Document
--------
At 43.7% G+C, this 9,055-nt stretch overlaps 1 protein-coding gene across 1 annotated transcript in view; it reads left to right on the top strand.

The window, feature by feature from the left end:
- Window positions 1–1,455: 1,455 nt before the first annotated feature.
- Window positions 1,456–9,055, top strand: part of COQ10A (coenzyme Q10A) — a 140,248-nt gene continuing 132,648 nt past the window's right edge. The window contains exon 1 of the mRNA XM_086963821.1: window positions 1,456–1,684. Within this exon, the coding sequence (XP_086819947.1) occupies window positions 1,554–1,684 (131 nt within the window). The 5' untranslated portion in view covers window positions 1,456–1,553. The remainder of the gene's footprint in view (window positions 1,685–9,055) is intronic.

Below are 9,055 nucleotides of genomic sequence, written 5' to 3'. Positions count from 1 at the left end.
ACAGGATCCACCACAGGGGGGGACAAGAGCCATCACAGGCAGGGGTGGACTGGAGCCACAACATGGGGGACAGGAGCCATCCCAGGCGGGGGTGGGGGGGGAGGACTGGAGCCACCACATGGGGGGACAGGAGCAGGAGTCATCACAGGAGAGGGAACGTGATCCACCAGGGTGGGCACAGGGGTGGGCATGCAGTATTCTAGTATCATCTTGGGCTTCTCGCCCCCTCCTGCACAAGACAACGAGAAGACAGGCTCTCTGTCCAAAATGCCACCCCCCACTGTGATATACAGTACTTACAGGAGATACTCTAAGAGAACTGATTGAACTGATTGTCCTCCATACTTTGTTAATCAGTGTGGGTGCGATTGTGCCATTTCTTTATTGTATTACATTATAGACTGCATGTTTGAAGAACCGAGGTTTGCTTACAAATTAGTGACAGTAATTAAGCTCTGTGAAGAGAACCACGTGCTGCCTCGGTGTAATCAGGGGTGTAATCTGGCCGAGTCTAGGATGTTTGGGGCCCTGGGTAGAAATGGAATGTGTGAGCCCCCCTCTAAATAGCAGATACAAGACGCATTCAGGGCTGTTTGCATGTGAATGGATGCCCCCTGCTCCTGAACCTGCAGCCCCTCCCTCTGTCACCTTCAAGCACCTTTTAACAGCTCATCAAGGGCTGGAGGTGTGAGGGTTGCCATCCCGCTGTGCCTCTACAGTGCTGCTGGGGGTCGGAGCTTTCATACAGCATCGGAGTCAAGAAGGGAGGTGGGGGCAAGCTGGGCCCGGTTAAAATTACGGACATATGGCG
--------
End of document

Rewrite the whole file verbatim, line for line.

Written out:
At 43.7% G+C, this 9,055-nt stretch overlaps 1 protein-coding gene across 1 annotated transcript in view; it reads left to right on the top strand.

The window, feature by feature from the left end:
- Window positions 1–1,455: 1,455 nt before the first annotated feature.
- Window positions 1,456–9,055, top strand: part of COQ10A (coenzyme Q10A) — a 140,248-nt gene continuing 132,648 nt past the window's right edge. The window contains exon 1 of the mRNA XM_086963821.1: window positions 1,456–1,684. Within this exon, the coding sequence (XP_086819947.1) occupies window positions 1,554–1,684 (131 nt within the window). The 5' untranslated portion in view covers window positions 1,456–1,553. The remainder of the gene's footprint in view (window positions 1,685–9,055) is intronic.

Below are 9,055 nucleotides of genomic sequence, written 5' to 3'. Positions count from 1 at the left end.
ACAGGATCCACCACAGGGGGGGACAAGAGCCATCACAGGCAGGGGTGGACTGGAGCCACAACATGGGGGACAGGAGCCATCCCAGGCGGGGGTGGGGGGGGAGGACTGGAGCCACCACATGGGGGGACAGGAGCAGGAGTCATCACAGGAGAGGGAACGTGATCCACCAGGGTGGGCACAGGGGTGGGCATGCAGTATTCTAGTATCATCTTGGGCTTCTCGCCCCCTCCTGCACAAGACAACGAGAAGACAGGCTCTCTGTCCAAAATGCCACCCCCCACTGTGATATACAGTACTTACAGGAGATACTCTAAGAGAACTGATTGAACTGATTGTCCTCCATACTTTGTTAATCAGTGTGGGTGCGATTGTGCCATTTCTTTATTGTATTACATTATAGACTGCATGTTTGAAGAACCGAGGTTTGCTTACAAATTAGTGACAGTAATTAAGCTCTGTGAAGAGAACCACGTGCTGCCTCGGTGTAATCAGGGGTGTAATCTGGCCGAGTCTAGGATGTTTGGGGCCCTGGGTAGAAATGGAATGTGTGAGCCCCCCTCTAAATAGCAGATACAAGACGCATTCAGGGCTGTTTGCATGTGAATGGATGCCCCCTGCTCCTGAACCTGCAGCCCCTCCCTCTGTCACCTTCAAGCACCTTTTAACAGCTCATCAAGGGCTGGAGGTGTGAGGGTTGCCATCCCGCTGTGCCTCTACAGTGCTGCTGGGGGTCGGAGCTTTCATACAGCATCGGAGTCAAGAAGGGAGGTGGGGGCAAGCTGGGCCCGGTTAAAATTACGGACATATGGCG